Only around one per cent of all people in Germany currently working on a doctorate do so with the involvement or leadership of a university of applied sciences, or UAS for short. A growing number of federal states, however, have meanwhile created new rules giving universities of applied sciences the right to award doctorates themselves, as an overview by the CHE Centre for Higher Education shows.
Universities of applied sciences, or UAS for short, are becoming increasingly popular among students. Whereas in 1980 around a quarter of first-year students in Germany chose to study at a UAS, by 2022 this figure had risen to just under half. This is due in part to the increasingly popular combination of practical and academic work. Moreover, the aspects of research and knowledge transfer also play an ever-important role at universities of applied sciences.
It was long the case that UAS graduates wanting to pursue a doctorate had no choice but to switch to a university. Meanwhile, however, several federal states have also introduced PhD schemes that no longer require cooperation between a UAS and a university, as highlighted by a recent CHECK on the topic conducted by CHE.
Four scenarios currently exist in Germany:
- UAS graduates pursue a doctorate by switching from a UAS to a university.
- UAS graduates pursue a cooperative doctorate at a university, but are supervised and examined there by professors from the two cooperating higher education institutions (HEIs).
- UAS graduates pursue a doctorate in a doctoral college, i.e. an overarching alliance of the state-run universities of applied sciences in a particular federal state.
- UAS graduates pursue a doctorate at their own UAS or in cooperation with several universities of applied sciences in the form of a doctoral centre focused on a particular subject or domain.
Eight federal states – Schleswig-Holstein, Bremen, Berlin, Saxony-Anhalt, North Rhine-Westphalia, Hesse, Baden-Württemberg and Bavaria – currently have legislation in place that allows universities of applied sciences to award doctorates. North Rhine-Westphalia, Baden-Württemberg and Schleswig-Holstein have opted for the doctoral college approach. A selective right to award doctorates independently is now practised in Hesse and Saxony-Anhalt. It is also legally possible in Bavaria, Berlin and Bremen, but the right is not yet practised in these federal states.
“In the long run, no federal state will be able to afford to deny its universities of applied sciences the right to supervise doctorates themselves; this trend cannot be stopped,” Ulrich Müller predicts. The previous options for cooperation between universities and UASs exist on paper, and no doubt function very well in isolated cases. In reality, however, the figures show that UAS graduates struggle to find university professors who are willing to cooperate. You would need a stadium to fit all conventional doctoral students from Berlin and North Rhine-Westphalia – but a bus would suffice for their counterparts doing a doctorate within a university/UAS cooperation in these two states,” stated the Head of Policy Studies at the CHE Centre for Higher Education, giving a clear illustration of the situation. According to the Federal Statistical Office, around 2,400 of the 200,000 people nationwide who were working on a doctorate at a German university in 2021 did so with the involvement or leadership of a UAS.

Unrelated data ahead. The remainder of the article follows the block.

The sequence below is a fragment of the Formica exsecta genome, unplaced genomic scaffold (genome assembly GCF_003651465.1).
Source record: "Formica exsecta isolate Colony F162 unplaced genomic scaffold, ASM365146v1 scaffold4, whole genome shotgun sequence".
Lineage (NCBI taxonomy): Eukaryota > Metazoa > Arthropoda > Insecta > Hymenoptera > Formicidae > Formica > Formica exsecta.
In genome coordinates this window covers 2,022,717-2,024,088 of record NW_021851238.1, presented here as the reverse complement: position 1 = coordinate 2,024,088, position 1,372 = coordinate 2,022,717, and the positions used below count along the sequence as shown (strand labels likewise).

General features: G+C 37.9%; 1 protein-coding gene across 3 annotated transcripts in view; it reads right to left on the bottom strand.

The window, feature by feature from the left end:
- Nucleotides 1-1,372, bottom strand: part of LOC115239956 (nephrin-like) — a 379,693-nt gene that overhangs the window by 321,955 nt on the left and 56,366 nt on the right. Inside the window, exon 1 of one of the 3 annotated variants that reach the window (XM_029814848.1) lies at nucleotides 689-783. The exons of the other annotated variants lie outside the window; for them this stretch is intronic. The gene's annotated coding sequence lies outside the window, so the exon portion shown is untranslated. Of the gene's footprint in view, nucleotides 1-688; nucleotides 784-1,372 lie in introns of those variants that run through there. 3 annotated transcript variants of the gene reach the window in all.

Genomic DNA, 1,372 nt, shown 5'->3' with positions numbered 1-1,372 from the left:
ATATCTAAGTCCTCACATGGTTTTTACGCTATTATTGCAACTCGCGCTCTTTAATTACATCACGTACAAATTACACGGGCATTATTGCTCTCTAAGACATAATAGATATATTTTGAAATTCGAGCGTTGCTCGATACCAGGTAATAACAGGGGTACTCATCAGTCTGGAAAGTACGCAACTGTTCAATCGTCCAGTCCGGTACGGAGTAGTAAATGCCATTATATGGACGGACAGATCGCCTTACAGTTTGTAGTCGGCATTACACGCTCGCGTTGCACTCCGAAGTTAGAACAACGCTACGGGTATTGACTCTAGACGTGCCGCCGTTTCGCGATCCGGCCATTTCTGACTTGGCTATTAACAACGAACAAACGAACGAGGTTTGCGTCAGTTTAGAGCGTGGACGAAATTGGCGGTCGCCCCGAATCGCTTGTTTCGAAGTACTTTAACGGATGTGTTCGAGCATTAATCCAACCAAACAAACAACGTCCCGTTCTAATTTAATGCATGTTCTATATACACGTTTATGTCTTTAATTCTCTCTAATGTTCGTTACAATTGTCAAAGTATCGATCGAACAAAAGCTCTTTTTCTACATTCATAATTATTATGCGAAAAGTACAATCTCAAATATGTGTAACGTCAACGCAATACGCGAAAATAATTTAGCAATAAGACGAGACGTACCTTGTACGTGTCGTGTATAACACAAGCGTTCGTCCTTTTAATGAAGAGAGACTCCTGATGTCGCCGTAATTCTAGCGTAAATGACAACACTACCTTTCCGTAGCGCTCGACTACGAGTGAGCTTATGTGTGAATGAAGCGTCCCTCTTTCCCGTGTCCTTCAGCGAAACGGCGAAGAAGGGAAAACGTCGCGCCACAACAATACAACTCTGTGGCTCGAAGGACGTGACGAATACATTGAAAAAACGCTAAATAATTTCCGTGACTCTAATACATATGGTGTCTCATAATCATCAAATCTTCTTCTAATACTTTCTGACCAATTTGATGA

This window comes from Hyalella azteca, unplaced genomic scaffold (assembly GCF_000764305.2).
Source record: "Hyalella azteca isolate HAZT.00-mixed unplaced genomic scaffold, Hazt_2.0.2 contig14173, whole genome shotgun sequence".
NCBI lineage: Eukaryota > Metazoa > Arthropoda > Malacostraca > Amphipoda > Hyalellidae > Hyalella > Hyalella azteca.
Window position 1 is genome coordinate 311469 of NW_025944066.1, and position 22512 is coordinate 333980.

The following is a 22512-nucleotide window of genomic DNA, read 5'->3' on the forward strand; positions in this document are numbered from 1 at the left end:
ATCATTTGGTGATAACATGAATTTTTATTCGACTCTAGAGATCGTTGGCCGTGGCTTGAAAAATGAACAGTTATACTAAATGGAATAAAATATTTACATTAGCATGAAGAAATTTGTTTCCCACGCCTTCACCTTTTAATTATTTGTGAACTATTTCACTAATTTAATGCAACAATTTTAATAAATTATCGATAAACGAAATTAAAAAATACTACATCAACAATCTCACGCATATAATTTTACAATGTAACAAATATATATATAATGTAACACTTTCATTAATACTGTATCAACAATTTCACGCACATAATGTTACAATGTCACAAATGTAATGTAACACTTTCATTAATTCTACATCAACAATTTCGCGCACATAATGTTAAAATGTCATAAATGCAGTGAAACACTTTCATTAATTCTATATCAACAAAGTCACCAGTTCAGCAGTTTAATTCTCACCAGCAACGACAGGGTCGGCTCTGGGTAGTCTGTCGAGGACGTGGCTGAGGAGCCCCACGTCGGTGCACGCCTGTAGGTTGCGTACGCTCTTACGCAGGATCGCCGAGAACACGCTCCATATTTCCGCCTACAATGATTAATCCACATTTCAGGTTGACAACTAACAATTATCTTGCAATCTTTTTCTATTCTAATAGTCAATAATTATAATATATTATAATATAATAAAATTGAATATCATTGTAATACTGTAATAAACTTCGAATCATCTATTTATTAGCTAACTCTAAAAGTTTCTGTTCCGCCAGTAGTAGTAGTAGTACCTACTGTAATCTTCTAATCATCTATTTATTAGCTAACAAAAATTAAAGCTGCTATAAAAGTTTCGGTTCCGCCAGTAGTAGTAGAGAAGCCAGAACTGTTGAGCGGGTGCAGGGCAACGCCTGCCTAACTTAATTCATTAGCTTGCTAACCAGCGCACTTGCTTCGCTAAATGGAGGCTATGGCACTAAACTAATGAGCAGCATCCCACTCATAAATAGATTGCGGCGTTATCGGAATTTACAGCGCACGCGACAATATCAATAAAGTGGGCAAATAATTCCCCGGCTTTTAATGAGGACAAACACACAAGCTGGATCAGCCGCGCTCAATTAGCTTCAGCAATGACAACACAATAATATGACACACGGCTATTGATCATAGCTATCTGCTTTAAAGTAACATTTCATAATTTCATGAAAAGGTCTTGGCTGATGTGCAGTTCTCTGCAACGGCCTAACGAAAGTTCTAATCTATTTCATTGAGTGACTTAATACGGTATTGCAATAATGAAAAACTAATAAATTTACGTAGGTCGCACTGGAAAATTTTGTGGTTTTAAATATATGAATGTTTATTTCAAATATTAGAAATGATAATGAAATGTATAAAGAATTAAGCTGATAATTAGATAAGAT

However, it would not be a desirable objective to grant all universities of applied sciences a blanket right to award doctorates, according to the authors of the “CHECK – Promotionsrecht für Fachhochschulen und HAW in Deutschland” (CHECK – the right for universities of applied sciences in Germany to award doctorates). The selective right to award doctorates at the level of research-intensive departments or inter-university doctoral colleges or centres, which has already been implemented in some variants, is considered the right approach. This is because it imposes strict and high quality requirements, ensuring not only quality assurance, but also the acceptance of UAS doctorates.
In the current consolidation phase of the new schemes, it is important for UASs to further emancipate themselves from universities. Moving away from university doctoral procedures to create approaches where UASs can award doctorates themselves was the first necessary step in the right direction. Now universities of applied sciences should not make the mistake of imitating universities one-to-one. Instead, UASs should be bold enough to incorporate the strengths of their HEI type into their doctoral projects, focusing on practical relevance and solution orientation,” remarked Müller.
About the publication:
The “CHECK Promotionsrecht für Fachhochschulen und HAW in Deutschland” (CHECK – the right for universities of applied sciences in Germany to award doctorates) provides a quick visual overview of the doctoral schemes for and involving UASs in the 16 federal states. The publication is based, among other things, on an analysis of the relevant federal state higher education acts and of data from the Federal Statistical Office. The CHECK was written by Ulrich Müller and Isabel Roessler. All the publication’s graphics are available on the CHE Flickr channel.